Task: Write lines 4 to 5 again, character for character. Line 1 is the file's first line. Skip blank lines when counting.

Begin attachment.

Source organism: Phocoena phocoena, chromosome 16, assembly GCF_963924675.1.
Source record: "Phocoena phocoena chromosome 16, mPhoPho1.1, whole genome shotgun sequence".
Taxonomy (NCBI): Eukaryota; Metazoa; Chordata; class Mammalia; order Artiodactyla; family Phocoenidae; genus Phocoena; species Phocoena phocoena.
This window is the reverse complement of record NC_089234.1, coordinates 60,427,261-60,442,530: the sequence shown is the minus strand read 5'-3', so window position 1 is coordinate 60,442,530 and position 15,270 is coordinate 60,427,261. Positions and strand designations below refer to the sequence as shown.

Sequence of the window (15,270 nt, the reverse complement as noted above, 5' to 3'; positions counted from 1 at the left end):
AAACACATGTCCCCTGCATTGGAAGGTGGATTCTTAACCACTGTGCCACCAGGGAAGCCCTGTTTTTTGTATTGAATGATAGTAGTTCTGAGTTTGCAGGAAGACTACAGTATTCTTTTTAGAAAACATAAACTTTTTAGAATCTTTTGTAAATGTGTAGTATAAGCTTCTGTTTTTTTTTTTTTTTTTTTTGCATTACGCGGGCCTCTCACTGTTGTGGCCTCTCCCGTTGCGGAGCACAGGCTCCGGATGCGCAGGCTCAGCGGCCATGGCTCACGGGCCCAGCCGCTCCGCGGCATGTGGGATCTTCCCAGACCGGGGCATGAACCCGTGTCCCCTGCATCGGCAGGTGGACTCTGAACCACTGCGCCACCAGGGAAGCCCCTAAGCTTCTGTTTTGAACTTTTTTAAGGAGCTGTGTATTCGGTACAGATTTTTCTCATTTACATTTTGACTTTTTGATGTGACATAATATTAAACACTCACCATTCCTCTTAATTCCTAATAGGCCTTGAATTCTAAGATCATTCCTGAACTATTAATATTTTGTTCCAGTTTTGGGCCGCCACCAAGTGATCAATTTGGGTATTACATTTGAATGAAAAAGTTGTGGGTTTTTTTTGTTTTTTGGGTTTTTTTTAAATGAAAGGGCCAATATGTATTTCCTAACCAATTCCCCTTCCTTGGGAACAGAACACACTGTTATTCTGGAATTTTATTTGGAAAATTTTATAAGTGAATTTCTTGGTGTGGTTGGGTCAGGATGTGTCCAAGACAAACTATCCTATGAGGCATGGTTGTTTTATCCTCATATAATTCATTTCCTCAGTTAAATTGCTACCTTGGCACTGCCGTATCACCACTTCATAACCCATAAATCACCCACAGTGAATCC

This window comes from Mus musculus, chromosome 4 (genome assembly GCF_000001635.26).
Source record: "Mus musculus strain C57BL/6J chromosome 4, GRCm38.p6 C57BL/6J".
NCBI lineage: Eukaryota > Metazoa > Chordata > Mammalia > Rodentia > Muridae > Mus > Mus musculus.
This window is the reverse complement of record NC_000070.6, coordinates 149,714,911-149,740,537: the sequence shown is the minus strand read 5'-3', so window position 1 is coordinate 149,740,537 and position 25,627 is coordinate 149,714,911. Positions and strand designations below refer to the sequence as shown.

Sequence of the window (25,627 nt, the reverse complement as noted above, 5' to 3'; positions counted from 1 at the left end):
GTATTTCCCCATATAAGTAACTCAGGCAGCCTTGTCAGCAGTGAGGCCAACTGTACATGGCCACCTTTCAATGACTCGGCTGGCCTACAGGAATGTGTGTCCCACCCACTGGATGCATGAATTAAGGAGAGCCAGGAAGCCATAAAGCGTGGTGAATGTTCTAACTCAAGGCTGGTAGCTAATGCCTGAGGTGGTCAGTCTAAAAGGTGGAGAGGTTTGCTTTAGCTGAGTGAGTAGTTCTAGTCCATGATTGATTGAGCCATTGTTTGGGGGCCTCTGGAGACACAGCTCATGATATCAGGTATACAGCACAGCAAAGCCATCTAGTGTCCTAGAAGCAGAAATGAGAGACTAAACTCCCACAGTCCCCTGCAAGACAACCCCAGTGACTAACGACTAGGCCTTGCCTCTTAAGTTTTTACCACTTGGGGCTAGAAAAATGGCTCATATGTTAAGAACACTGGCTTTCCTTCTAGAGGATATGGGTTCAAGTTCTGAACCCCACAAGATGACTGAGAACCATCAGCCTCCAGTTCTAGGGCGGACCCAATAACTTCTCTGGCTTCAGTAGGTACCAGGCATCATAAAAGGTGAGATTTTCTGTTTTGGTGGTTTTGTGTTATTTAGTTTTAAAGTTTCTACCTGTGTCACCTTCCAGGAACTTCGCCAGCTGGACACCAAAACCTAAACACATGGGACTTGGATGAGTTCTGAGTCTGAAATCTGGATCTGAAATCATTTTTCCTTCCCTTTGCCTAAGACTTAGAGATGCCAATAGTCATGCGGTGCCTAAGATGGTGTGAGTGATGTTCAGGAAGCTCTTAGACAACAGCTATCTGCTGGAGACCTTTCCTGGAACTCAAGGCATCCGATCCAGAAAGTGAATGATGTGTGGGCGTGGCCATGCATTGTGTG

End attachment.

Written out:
This window is the reverse complement of record NC_089234.1, coordinates 60,427,261-60,442,530: the sequence shown is the minus strand read 5'-3', so window position 1 is coordinate 60,442,530 and position 15,270 is coordinate 60,427,261. Positions and strand designations below refer to the sequence as shown.

Sequence of the window (15,270 nt, the reverse complement as noted above, 5' to 3'; positions counted from 1 at the left end):